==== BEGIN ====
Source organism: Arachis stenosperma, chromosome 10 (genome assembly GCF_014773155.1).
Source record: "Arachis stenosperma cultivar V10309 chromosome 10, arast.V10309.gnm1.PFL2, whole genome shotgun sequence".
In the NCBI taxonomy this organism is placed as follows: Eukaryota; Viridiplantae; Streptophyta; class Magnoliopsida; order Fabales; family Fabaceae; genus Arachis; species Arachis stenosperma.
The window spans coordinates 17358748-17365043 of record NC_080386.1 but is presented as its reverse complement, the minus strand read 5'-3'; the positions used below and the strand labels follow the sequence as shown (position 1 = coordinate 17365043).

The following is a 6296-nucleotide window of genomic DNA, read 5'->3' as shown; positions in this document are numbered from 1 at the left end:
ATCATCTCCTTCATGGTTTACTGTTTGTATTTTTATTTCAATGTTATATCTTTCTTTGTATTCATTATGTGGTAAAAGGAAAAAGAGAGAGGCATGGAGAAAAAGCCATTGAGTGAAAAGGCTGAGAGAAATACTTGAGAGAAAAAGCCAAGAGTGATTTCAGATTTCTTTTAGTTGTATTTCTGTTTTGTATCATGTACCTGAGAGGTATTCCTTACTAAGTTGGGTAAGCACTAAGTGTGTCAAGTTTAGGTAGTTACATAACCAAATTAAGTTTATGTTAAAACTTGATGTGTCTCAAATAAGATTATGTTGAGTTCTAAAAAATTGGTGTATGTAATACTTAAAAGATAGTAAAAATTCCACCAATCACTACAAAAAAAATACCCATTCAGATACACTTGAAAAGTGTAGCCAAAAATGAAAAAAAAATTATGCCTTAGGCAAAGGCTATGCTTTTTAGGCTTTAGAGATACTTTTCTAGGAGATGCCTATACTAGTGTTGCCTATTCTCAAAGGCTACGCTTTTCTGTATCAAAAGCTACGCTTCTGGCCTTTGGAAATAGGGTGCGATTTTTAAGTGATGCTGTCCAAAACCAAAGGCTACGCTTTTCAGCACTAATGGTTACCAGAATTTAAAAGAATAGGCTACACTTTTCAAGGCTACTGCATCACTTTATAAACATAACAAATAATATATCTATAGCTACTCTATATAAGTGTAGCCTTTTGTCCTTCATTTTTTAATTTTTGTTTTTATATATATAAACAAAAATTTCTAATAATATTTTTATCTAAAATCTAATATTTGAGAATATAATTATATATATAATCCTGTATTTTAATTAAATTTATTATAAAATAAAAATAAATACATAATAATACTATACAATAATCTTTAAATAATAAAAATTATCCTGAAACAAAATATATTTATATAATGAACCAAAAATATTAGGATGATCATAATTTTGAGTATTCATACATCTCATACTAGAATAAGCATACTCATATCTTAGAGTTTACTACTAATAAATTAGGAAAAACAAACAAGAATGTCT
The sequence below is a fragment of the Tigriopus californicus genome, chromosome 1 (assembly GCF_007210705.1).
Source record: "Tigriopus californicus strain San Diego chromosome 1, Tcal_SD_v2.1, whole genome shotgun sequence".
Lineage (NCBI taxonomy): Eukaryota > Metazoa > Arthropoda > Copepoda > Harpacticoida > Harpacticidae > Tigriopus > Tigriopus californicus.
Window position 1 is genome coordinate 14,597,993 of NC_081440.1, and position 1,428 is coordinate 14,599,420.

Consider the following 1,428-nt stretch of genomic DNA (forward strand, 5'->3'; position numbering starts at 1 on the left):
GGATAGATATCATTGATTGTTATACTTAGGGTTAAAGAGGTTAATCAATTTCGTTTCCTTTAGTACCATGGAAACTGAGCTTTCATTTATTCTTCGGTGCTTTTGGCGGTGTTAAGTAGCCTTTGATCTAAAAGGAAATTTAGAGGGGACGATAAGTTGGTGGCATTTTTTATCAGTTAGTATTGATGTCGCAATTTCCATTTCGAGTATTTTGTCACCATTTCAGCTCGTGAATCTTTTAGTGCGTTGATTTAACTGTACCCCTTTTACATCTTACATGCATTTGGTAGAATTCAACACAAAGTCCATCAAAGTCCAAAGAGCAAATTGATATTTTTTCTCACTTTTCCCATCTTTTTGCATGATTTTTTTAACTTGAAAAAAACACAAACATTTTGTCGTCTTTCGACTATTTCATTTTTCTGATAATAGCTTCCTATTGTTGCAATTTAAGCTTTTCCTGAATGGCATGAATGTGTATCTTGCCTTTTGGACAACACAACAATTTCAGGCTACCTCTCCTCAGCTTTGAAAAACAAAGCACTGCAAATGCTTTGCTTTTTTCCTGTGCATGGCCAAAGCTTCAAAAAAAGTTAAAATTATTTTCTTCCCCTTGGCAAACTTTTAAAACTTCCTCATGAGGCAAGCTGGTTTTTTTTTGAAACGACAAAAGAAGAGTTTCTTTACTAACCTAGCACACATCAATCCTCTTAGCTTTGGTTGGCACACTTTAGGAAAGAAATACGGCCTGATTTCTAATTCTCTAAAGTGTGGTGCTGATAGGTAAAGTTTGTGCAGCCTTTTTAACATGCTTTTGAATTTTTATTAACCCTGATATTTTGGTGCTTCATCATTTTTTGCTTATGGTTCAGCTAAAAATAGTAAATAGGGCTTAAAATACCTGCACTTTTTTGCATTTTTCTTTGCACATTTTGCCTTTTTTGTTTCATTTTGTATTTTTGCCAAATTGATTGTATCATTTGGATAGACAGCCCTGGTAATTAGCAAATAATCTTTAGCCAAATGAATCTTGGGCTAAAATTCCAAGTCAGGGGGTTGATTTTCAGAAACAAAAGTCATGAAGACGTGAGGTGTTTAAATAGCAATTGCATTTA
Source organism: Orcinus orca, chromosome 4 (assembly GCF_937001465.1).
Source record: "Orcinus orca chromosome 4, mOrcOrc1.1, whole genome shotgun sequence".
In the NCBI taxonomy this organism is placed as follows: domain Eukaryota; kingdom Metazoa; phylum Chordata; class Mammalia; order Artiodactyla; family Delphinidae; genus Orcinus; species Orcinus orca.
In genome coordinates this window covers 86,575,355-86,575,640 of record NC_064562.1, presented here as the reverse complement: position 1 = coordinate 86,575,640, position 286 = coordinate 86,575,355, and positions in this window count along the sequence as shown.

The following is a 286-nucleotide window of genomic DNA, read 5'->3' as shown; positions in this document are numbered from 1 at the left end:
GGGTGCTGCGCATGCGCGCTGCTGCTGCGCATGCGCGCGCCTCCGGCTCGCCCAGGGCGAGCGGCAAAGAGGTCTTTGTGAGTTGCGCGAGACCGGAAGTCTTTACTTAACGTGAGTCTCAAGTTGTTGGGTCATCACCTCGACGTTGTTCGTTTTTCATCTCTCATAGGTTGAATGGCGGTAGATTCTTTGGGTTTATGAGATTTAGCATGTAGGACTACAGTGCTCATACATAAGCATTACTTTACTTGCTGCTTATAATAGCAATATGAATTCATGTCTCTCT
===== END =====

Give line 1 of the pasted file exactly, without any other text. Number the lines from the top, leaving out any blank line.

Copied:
Source organism: Arachis stenosperma, chromosome 10 (genome assembly GCF_014773155.1).